- The Weston A. Price Foundation seems to be determined to separate out from the paleo movement, and it isn’t clear why any organization would want to go against something that is supporting the same key principles
- Sarah finds it infuriating that her mission to raise her children in a healthy way, where they don’t feel like they are different or missing out on something, makes her a bad parent – being told that Sarah is in the wrong for feeding her daughter’s in a way that supports their health was like a punch in the stomach
- Stacy points out that this is not the first time that the paleo community has experienced this attitude from the Weston A. Price Foundation, however, this has been the most blatant attack that they have ever distributed
- While Amy Kubal was promised for this week’s show, we need to wait for the Ancestral Health Symposium to come to a wrap and will feature Amy at that time
- This week, Sarah and Stacy will be moving right into part-two of the Paleo Philosophy discussion, as last week’s show received such a great response
- 24:51 – Paleo Philosophy Part-2
- If you haven’t listened to episode 48 yet, go back and listen to that show to help set the stage for where the discussion is at in this show
- One of the Weston A. Price’s criticism was that we don’t eat fat, we only eat lean meats and low omega-6 plant fats, like coconut oil or olive oil
- Stacy wrote a book about lard, so Stacy’s feelings towards fat are pretty clear
- Even for someone without a gallbladder, like Stacy’s situation, consuming monounsaturated fats is easier on the body than if it was a polyunsaturated fat – Stacy finds it easier to digest the fats that are saturated and monounsaturated because her body doesn’t have to work as hard to break them down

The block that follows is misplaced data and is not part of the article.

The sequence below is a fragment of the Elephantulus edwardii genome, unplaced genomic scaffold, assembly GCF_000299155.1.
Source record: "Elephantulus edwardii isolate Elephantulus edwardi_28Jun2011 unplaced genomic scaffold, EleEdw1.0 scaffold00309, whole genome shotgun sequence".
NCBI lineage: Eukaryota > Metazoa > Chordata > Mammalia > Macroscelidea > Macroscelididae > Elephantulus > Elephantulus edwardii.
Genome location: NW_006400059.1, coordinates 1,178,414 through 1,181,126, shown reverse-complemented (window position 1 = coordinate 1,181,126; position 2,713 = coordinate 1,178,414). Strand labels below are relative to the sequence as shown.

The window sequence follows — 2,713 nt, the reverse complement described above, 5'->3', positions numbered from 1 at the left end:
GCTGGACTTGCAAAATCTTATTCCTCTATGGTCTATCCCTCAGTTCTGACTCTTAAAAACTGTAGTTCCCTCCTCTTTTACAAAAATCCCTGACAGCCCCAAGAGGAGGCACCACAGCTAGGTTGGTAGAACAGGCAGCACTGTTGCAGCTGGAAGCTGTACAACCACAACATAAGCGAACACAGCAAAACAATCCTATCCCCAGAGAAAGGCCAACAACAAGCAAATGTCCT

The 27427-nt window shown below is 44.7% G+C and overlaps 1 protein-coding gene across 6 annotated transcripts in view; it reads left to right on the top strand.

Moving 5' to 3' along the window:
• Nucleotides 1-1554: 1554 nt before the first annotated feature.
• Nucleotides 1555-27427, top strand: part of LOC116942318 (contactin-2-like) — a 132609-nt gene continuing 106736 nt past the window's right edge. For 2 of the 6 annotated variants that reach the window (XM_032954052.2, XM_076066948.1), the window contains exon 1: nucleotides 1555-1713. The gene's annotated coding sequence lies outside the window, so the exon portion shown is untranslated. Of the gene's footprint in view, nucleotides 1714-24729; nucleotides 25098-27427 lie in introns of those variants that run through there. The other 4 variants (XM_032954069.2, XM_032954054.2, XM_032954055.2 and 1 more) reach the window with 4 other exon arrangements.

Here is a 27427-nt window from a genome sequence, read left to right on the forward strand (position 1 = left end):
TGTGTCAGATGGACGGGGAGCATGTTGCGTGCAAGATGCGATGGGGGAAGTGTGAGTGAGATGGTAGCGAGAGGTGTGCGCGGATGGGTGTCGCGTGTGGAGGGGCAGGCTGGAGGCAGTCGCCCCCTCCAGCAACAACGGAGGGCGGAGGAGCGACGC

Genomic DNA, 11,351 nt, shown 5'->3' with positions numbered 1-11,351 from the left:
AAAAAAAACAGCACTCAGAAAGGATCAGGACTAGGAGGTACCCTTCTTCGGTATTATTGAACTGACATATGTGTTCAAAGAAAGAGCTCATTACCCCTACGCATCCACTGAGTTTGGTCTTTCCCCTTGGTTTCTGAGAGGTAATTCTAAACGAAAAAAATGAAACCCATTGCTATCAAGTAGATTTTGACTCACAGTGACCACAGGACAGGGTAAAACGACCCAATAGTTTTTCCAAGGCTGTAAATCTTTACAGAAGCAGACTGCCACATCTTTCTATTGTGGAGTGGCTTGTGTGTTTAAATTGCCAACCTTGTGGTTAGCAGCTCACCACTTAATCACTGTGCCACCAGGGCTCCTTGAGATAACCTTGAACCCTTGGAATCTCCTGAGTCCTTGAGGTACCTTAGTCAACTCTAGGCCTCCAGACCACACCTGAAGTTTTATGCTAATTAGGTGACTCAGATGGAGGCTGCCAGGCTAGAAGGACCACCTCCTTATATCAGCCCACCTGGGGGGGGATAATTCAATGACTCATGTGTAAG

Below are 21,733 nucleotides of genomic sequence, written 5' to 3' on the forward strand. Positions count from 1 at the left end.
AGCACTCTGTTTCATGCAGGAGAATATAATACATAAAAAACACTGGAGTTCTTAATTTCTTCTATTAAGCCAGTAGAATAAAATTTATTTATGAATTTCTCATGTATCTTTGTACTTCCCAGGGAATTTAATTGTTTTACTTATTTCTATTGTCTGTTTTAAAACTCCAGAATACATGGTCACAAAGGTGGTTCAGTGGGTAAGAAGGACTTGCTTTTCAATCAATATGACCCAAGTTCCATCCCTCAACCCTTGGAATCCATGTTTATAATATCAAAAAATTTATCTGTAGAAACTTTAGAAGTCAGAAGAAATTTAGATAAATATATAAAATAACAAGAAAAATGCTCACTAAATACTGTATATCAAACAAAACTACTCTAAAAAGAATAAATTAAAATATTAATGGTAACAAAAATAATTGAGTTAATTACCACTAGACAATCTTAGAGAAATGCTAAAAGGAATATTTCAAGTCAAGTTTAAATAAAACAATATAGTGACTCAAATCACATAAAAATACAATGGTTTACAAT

- Sarah provided a scientific overview on the difference between the three kinds of fats and how they impact your body
- Stacy went from being a coconut oil, broccoli and chicken paleo person to a lard/tallow paleo person, which is when she got into nutrient density because she learned that she wasn’t properly absorbing food
- When Diana Rodgers was on the show Stacy learned a ton about how she should be supplementing and eating to absorb nutrients
- Not only is the paleo community interested in eating the fats of healthy animals, the paleo community encourages people to find what works for them to make them feel their best
- Sarah feels that there are more folks who do low-carb and high-fat, as opposed to a low-fat approach
- Sarah notes that there is still so much misinformation about the impact of fat on our health – people are still really scared of eating fat
- When Sarah was doing the research for The Paleo Approach, she found that the most important micronutrients that people are deficient in that are strongly linked to autoimmune diseases are fat-soluble vitamins, and that comes from us not eating enough fat and from eating the wrong kinds of fats
- If anyone listening to The Paleo View is afraid to eat fat, don’t be – go eat some lard
- (39:20) Dairy
- On the autoimmune show with Mickey Stacy mentioned that she had reincorporated dairy fat successfully, which is really exciting since Stacy has had an issue with dairy her entire life
- By healing her body through the autoimmune protocol and a nutrient dense approach to eating, Stacy has been able to successfully introduce dairy into her diet
- While Stacy still believes that it is somewhat unnatural to eat the breastmilk of other animals, she has also read Practical Paleo and researched Weston A Price and knows how nutrient dense grass-fed dairy is, and if Stacy is able to tolerate dairy it can be a nutrient dense food for her